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Take a look at “The Great Unifier.” I love it, T.
“Prayer is freedom and affirmation growing out of nothingness into love. Prayer is the flowering of our inmost freedom in response to the Word of God.”
Thomas Merton. Contemplation in A World of Action (New York: Doubleday & Company, 1973: 345.
In the parable of the prodigal son (Luke 15:11-32), there are two sons: the younger son, who runs away from home to an alien country, and the older son, who stays home to do his duty. The younger son dissipates himself with alcohol and sex; the older son alienates himself by working hard and dutifully fulfilling all his obligations. Both are lost. Their father grieves over both, because with neither of them does he experience the intimacy he desires.
Both lust and cold obedience can prevent us from being true children of God. Whether we are like the younger son or the older son, we have to come home to the place where we can rest in the embrace of God’s unconditional love.
Jesus says: “If anyone wants to be a follower of mine, let him … take up his cross and follow me” (Matthew 16:24). He does not say: “Make a cross” or “Look for a cross.” Each of us has a cross to carry. There is no need to make one or look for one. The cross we have is hard enough for us! But are we willing to take it up, to accept it as our cross?
Maybe we can’t study, maybe we are handicapped, maybe we suffer from depression, maybe we experience conflict in our families, maybe we are victims of violence or abuse. We didn’t choose any of it, but these things are our crosses. We can ignore them, reject them, refuse them or hate them. But we can also take up these crosses and follow Jesus with them.
“If you want clues to how this year’s presidential election will be fought, look no further than this past week’s Meet the Press on NBC, where the GOP telegraphed its aggressive messaging offensive and Democrats, as usual, sought to play at the smug intersection of fairness and above-the-fray.”
“It was what Republicans do best—character-assassination politics, not unlike the attacks that Democrats allowed to define Al Gore in 2000 and John Kerry in 2004.
Sure, Republicans will attempt on some level to engage Obama on the issues, but there is little for them to work with there, given the advantages Democrats enjoy on the economy, health care and on Iraq. McCain will try to challenge Obama on national security and the war on terrorism. And his campaign will make daily attacks on Obama’s experience and preparedness to lead.”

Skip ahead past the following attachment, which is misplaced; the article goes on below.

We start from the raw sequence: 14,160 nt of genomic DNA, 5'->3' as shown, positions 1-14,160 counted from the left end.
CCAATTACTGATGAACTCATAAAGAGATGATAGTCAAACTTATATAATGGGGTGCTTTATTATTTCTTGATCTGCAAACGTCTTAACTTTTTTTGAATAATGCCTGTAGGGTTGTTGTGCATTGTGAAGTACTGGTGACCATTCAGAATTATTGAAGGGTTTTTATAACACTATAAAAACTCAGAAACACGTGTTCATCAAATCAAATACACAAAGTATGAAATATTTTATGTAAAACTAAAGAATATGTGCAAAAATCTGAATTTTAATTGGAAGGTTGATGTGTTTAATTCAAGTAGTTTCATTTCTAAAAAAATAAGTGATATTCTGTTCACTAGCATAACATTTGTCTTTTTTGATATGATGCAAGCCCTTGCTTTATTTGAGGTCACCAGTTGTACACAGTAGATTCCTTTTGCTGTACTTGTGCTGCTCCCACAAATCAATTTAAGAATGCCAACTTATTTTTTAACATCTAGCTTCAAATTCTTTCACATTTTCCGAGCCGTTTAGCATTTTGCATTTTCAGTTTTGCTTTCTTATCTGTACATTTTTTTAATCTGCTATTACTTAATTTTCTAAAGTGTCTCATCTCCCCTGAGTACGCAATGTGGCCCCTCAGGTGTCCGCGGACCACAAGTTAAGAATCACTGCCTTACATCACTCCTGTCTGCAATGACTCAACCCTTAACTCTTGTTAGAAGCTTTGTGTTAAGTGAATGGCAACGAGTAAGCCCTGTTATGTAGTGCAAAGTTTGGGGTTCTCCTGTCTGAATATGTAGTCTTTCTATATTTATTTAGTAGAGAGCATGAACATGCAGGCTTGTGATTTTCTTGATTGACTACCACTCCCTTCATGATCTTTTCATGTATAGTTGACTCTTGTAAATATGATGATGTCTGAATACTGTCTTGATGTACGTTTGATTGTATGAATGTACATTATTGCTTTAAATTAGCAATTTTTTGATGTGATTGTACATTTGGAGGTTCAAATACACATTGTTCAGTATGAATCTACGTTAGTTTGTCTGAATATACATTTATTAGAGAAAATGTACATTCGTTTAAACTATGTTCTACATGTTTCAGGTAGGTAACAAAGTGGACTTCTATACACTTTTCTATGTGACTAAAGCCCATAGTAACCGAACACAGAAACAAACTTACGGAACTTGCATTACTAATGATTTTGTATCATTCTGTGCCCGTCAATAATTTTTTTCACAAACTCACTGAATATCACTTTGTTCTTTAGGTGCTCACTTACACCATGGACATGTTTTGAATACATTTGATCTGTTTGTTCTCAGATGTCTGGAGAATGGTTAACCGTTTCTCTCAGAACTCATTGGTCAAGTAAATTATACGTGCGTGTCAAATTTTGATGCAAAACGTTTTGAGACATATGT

“Republicans will make Obama’s character a central issue in this election, every day, on every news show and repeated by Rush Limbaugh, Sean Hannity, Glenn Beck, Ann Coulter, Bill O’Reilly, The New York Post, the Washington Times editorial page, until Election Day. It will be relentless. And it will be tiring. And swaths of the public will begin to believe it.”
This is what we’ll hear. Think for yourself. Do not believe everything you hear.
The society in which we live suggests in countless ways that the way to go is up. Making it to the top, entering the limelight, breaking the record – that’s what draws attention, gets us on the front page of the newspaper, and offers us the rewards of money and fame.
The way of Jesus is radically different. It is the way not of upward mobility but of downward mobility. It is going to the bottom, staying behind the sets, and choosing the last place! Why is the way of Jesus worth choosing? Because it is the way to the Kingdom, the way Jesus took, and the way that brings everlasting life.
Courage is connected with taking risks. Jumping the Grand Canyon on a motorbike, coming over Niagara Falls in a barrel, or crossing the ocean in a rowboat are called courageous acts because people risk their lives by doing these things. But none of these daredevil acts comes from the centre of our being. They all come from the desire to test our physical limits and to become famous and popular.
Spiritual courage is something completely different. It is following the deepest desires of our hearts at the risk of losing fame and popularity. It asks of us the willingness to lose our temporal lives in order to gain eternal life.